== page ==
Delta CEO Ed Bastian is standing by his airline'scriticizing after the state legislature's Republican-dominated House voted to strip the company of tax breaks it receives in the state.
Speaking to "CBS This Morning" Thursday, Bastian said he was "not going to respond" to the state House's apparent retaliation.
"This is something that's more than money, this is about protecting the voices of our people," he said. "Here in Atlanta, we've got a very, very large Black employee base. Almost universally, they are hurt by the law and the legislation that was enacted."
The sweeping law imposes new restrictions on voting that critics say are designed toin low-income and non-White communities.
Georgia is the first state to pass changes to its voting laws since the 2020 presidential election, which was followed by false accusations of voter fraud from former President Trump and his Republican allies. More than 40 other states are now considering similar legislation.
Delta's new statement Wednesday called the legislation "unacceptable" with Bastian writing to employees that "the entire rationale for this bill was based on a lie."
The airline originally faced boycott threats and criticism after Bastian previously supported parts of the law Friday, saying it had "improved considerably" from its original form.
Georgia Governor Brian Kemp said Bastian's new statement "stands in stark contrast to our conversations with the company" and "ignores the content of the new law."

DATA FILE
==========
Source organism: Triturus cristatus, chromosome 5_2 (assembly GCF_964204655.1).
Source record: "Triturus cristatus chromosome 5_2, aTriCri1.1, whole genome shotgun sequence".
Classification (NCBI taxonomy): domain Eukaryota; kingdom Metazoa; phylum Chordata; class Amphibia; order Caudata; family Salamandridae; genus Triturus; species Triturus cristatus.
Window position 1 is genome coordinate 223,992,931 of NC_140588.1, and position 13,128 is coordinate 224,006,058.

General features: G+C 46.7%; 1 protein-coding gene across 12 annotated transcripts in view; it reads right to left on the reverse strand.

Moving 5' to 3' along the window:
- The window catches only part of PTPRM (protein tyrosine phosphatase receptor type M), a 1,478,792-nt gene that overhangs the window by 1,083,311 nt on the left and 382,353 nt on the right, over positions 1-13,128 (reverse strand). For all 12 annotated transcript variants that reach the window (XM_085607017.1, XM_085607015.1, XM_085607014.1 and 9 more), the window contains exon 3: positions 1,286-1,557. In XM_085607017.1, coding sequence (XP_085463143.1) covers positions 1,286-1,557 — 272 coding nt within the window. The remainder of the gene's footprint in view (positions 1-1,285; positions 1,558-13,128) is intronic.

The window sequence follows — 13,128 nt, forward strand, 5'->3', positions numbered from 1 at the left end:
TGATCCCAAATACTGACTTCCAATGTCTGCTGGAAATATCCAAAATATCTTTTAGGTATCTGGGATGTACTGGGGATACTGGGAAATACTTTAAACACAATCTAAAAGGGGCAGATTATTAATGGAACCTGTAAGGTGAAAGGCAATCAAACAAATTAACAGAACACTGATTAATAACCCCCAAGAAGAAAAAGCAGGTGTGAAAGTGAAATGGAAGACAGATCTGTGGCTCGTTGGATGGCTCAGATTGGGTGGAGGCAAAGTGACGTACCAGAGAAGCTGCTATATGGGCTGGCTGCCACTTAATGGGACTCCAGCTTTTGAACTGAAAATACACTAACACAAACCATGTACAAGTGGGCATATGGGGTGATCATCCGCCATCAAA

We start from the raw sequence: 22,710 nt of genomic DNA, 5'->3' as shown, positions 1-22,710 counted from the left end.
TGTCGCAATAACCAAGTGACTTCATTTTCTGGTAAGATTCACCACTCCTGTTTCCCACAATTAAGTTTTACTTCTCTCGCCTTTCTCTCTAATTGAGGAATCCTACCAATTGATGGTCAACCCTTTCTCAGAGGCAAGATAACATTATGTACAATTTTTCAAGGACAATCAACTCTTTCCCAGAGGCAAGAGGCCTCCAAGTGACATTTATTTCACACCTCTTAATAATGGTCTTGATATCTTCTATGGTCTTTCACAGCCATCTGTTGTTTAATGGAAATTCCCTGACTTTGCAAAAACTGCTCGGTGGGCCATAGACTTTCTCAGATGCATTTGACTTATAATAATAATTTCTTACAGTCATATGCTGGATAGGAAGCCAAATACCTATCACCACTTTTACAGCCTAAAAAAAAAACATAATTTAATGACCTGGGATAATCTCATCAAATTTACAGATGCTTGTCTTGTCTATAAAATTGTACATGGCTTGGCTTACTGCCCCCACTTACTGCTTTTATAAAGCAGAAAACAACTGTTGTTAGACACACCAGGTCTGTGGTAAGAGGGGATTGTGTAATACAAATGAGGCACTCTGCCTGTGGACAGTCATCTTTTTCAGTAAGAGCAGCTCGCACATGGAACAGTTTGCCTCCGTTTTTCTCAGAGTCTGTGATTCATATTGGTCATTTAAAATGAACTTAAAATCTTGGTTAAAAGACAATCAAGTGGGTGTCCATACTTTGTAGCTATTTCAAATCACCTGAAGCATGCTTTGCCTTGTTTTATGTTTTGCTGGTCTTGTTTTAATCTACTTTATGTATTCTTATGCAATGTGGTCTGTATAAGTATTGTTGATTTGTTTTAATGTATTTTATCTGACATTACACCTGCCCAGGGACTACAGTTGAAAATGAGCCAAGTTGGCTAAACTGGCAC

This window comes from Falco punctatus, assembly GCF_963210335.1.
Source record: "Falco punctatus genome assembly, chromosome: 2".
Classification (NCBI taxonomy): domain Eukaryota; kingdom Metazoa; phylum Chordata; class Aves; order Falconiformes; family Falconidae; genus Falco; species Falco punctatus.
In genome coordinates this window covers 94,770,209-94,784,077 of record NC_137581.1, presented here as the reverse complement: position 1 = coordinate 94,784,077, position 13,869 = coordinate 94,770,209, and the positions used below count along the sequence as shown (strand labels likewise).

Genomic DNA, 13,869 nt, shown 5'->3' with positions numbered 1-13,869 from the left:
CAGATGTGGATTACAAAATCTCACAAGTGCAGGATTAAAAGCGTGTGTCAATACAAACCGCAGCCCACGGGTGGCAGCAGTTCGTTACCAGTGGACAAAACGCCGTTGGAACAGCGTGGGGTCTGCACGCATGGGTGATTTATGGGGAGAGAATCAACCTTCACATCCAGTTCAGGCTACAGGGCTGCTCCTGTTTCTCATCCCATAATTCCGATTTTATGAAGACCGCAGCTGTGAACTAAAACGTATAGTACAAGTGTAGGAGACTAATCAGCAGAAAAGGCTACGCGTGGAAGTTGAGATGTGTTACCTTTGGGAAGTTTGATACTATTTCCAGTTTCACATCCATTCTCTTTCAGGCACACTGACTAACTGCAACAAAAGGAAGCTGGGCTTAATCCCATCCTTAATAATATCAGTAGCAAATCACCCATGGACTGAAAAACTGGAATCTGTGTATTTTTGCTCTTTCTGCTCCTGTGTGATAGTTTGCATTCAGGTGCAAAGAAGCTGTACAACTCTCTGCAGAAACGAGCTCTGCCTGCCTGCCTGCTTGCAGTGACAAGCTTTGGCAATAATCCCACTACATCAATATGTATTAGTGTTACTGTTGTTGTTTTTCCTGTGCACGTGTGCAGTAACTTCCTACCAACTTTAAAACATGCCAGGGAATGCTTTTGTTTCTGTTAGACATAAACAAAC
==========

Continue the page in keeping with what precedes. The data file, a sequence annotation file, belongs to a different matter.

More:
Bastian said Thursday his initial statement was taken out of context.
"We were not supporting the bill, we were supporting the fact that we were exiting toxic provisions of proposed legislation," he said, repeating the company's goal to "ensure that voter rights are protected."
Bastian also challenged Kemp's assertions that the airline blindsided him and said that discussions between Delta and the state about the law did not end up in the result Bastian expected.
"As the process unfolded, it was moving quickly. There were a lot of changes," he said. "Our team was in there, absolutely expressing our points of view, making significant improvements."
Bastian continued, "But when we got a chance to finally see it all put together and had a chance to digest it as well as listen and hear from the voices of our people about it, we realized that this was restricting their access, our people's access, particularly in the Black community."
In addition to Delta, Coca-Cola and JPMorgan have also.